S.Treat is the newest artist straight out of North London’s hub for musical talent – Tottenham. As we prepare to close the second month of this brand new year, the Ghanaian musician releases his first single of the year entitled “Momentum”.
‘Momentum’ is a Afrobeats track that metaphorically conveys the similarities between a beautiful woman and a fine german made vehicle; Mercedes-Benz. S.Treat uses not one but four different languages within this melody – English, Twi (Ghanaian dialect), Yoruba (Nigerian dialect) and Pidgin (Nigerian broken english) each portraying his multicultural upbringing.
“I came up with the concept for the track as one evening I fell asleep watching the fast and the furious, the following morning I stumbled across an instrumental which I liked the sound of and began writing to it. A few weeks before this I had also purchased a new Mercedes-Benz which I love and thought it would be clever to create a track that has multiple interpretations.” – S.Treat speaks on the track
S.Treat (“Treat from the Streets”) is an artist with an unique sound influenced by an array of different genres including; Rap, R&B, Afrobeats, Dancehall & Hip Hop. When he is not busy writing music S.Treat is a part time youth worker at a youth space within the borough of Haringey.
‘Momentum’ has a real feel good element to it which is definitely what we all need at the moment. The video was also directed by S.Treat showing his versatility as an artist and with support from some of the best radio tastemakers such as; Dj Tiiny (Capital Xtra), Your Host Rob & DJ Dange (Pulse88 Radio) and SK Vibemaker (Rinse Fm) it’s only a matter of time before S.Treat becomes a household name within the music industry.
K: Hello S.Treat how are you? Let’s jump straight into this interview with you telling us a bit about how you stay motivated to make music during such a difficult time?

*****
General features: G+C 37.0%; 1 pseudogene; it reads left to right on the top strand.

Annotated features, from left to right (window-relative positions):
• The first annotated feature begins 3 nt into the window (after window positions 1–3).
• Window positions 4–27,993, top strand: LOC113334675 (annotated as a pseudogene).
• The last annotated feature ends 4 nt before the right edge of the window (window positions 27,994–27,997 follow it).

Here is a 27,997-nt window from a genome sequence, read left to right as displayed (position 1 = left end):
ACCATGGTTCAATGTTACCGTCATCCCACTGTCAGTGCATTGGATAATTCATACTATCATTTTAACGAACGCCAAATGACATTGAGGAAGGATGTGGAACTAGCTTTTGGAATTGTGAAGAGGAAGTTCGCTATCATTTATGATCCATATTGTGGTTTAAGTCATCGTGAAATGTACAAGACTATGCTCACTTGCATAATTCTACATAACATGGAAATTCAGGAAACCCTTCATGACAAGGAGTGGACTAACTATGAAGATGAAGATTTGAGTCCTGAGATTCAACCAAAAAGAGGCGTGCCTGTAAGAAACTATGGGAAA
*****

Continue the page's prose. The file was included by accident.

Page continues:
S.T.: I’m doing great, how about you? I would say if you love something enough it creates the motivation to want to pursue it and do the best you can to and for it. My mum used to do her best for us at the most trying times and never gave up, so that’s how I know the love is real. To me my music is like my child so I gotta work at it to make it the best it can be so that’s where the parental comparison comes into play. I also love to create things for people to enjoy so I just can’t wait till lockdown is done so I can share it with the world.
K: You have quite an interesting musical background, growing up in Tottenham and rubbing shoulders with artists such as; Skepta, Chip and NSG – tell us more about these relationships?
S.T.: With Skepta I was young, so didn’t get to rub shoulders with him so much, however he and my older brothers were friends and I was more close to his younger brother Jason as my mum used to look after both of us after school. We’d often hear what Skepta, JME and my brothers were up to in the early stages of UK Rap /Grime and pick up on it, without realising how big the movement they were pioneers of was going to be. I think I started to realise it when I saw them on Channel U and was told Skepta was going to DJ for 50 Cent.
I moved to St Ann’s in Tottenham whilst I was in primary school, and the ice breaker for me was football, we used to play on the estate and use bins as goals even though it said no ball games. That’s how I met and became cool with everyone in the area (as I was the younger one everyone wanted me on their team for football lol). Chip also lived a few doors down from me, to be fair at the beginning I never knew he rapped at all but he did have swagger and flair playing football so I wasn’t surprised when he had sauce with his musical lyrics, the first time I heard him was on a 4YP bus that use to come and do activities with us on the estate.